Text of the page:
Last updated: 01:37 PM ET, Tue February 09 2016

British Airways Flight Crews Score A Victory For Trousers

Airlines & Airports | Rich Thomaselli | February 09, 2016

British Airways Flight Crews Score A Victory For Trousers

Photo illustration by Barry Kaufman




No matter what you call them, some might say this was a battle two years in the making, ever since female flight crew members for British Airways asked for the right to be able to wear slacks instead of skirts during flights.

Others might say it was actually a debate that never should have come to fruition and had its roots back in the suffragette days.

Either way, the argument is over.

Who wears the pants in the British Airways family? Everybody, male and female.

According to Unite Union, which represents the flight crew members, the airline has finally relented and will allow all cabin crew to wear trousers/slacks/pants.

The British paper The Guardian quoted an airline spokesperson as saying: “Our mixed fleet team wear the ‘ambassador’ British Airways uniform. While trousers are not a standard part of this uniform, colleagues wishing to wear them can request this through their manager.”

The union gently chided British Airways for finally joining the 21st century.

“British Airways’ stance was unbefitting of a modern airline in the modern age, and demonstrates that Unite will not allow cases like this to go unchallenged,” United Union Regional Officer Matt Smith told The Guardian. “Not only is the choice to wear trousers a victory for equality it is also a victory for common sense and testament to the organising campaign of our members. Female cabin crew no longer have to shiver in the cold, wet and snow of wintery climates, but also can be afforded the protection of trousers at destinations where there is a risk of malaria or the Zika virus.”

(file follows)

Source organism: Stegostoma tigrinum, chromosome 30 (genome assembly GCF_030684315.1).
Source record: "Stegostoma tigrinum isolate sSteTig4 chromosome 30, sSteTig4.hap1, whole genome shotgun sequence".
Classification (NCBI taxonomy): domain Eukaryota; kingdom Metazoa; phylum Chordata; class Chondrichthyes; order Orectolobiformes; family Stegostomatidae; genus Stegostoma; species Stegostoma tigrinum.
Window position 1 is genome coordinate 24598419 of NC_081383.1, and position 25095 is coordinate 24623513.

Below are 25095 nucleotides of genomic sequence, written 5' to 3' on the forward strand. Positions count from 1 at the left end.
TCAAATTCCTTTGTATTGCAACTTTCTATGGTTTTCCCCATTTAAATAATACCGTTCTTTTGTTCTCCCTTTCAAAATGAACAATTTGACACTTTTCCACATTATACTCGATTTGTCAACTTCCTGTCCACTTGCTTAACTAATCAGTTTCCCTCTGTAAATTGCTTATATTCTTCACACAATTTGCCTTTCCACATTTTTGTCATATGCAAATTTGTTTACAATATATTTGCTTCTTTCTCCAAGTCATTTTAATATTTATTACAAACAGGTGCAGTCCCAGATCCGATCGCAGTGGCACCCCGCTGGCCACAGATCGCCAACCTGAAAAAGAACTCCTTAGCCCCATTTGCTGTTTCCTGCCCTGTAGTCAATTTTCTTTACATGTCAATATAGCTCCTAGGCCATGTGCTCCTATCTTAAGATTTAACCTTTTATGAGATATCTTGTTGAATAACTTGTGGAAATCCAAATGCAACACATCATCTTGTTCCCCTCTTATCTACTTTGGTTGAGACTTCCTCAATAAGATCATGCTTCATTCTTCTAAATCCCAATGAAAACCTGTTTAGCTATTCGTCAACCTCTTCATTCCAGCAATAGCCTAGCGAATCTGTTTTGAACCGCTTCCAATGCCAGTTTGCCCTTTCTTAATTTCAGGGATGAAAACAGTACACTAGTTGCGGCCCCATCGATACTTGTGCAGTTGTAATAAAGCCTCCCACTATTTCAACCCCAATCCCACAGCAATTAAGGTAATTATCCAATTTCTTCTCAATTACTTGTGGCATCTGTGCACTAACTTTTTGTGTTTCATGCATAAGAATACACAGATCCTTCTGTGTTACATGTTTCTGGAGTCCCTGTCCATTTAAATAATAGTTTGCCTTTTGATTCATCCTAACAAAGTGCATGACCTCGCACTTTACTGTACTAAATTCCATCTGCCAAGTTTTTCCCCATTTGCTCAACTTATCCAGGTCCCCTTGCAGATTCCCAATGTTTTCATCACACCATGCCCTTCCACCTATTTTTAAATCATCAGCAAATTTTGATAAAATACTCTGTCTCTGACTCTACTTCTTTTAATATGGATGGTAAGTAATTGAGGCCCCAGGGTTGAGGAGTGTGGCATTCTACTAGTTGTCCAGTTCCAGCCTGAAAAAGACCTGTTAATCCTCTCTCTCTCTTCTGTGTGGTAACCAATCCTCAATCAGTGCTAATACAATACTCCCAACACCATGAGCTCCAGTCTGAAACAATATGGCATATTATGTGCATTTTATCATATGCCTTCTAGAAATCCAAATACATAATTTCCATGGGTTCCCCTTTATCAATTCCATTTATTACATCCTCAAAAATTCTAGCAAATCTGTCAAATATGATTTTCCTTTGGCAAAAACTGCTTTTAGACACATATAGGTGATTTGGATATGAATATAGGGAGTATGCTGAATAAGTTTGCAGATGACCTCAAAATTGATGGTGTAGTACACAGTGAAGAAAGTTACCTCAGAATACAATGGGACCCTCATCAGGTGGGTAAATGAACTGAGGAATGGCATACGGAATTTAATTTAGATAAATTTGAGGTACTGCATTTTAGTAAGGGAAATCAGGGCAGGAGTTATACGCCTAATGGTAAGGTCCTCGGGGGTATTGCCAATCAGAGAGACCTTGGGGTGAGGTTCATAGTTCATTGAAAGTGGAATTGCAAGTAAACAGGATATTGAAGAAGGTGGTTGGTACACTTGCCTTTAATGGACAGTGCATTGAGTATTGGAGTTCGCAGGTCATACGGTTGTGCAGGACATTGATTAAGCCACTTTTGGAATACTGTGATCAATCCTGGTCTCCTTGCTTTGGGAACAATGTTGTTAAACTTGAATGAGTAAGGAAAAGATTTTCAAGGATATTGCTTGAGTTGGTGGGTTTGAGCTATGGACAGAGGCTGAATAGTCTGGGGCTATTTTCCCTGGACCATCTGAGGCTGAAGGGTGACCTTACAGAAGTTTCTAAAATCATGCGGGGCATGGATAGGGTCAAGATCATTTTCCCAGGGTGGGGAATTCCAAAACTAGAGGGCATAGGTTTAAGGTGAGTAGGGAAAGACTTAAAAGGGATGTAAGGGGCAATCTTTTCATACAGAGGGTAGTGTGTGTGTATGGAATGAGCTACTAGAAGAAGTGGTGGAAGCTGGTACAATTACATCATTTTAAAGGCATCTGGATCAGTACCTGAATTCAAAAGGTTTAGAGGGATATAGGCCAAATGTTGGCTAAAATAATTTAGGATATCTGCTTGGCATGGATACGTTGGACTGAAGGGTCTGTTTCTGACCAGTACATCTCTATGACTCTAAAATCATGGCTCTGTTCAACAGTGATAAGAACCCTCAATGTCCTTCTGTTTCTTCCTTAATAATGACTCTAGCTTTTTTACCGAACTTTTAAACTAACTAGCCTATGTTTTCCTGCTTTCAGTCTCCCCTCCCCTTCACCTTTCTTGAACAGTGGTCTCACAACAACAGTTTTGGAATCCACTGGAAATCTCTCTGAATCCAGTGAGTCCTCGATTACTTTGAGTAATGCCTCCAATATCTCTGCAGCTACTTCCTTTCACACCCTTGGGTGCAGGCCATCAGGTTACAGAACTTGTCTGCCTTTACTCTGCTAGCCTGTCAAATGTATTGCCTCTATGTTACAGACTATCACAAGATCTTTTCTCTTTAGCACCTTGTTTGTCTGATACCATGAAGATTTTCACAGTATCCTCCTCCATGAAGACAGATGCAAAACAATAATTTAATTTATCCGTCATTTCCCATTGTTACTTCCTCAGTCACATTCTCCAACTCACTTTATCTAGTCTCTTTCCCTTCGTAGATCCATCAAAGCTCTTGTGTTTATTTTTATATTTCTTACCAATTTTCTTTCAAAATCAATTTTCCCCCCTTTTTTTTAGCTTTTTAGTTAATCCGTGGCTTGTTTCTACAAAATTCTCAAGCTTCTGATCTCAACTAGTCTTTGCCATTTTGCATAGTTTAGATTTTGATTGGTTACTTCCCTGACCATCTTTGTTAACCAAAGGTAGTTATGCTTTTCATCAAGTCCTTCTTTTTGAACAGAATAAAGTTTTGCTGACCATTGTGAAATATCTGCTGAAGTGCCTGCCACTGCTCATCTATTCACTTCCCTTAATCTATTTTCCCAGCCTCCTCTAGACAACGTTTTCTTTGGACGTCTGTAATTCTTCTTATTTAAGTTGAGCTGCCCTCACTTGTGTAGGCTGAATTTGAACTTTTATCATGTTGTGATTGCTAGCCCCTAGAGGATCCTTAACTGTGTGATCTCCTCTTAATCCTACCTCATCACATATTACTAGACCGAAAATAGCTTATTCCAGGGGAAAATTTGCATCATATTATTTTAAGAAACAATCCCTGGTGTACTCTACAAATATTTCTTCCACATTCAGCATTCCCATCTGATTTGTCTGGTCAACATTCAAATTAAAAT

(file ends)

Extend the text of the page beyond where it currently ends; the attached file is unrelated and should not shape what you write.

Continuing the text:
Of course, let’s not dance round the 800-pound gorilla in the room, either – airlines have long favored their flight attendants in skirts since it adds to the now-antiquated sex appeal of flying.

Other airlines still require female flight crew to wear skirts, although most U.S.-based airlines allow female flight attendants to wear slacks.

At least it’s not Ryanair, Europe’s low budget – some might say low-brow – carrier. From 2008 until 2014, Ryanair produced an annual calendar for charity featuring some of its flight attendants in sexy swimwear. In fact, in 2012, Ryanair CEO Michael O’Leary posed with several of the flight attendants, wearing nothing but a swimsuit himself and both hands placed on the buttocks of two of his flight attendants.

O’Leary finally decided to scrap the calendar two years ago in a bid to make the airline more family friendly.


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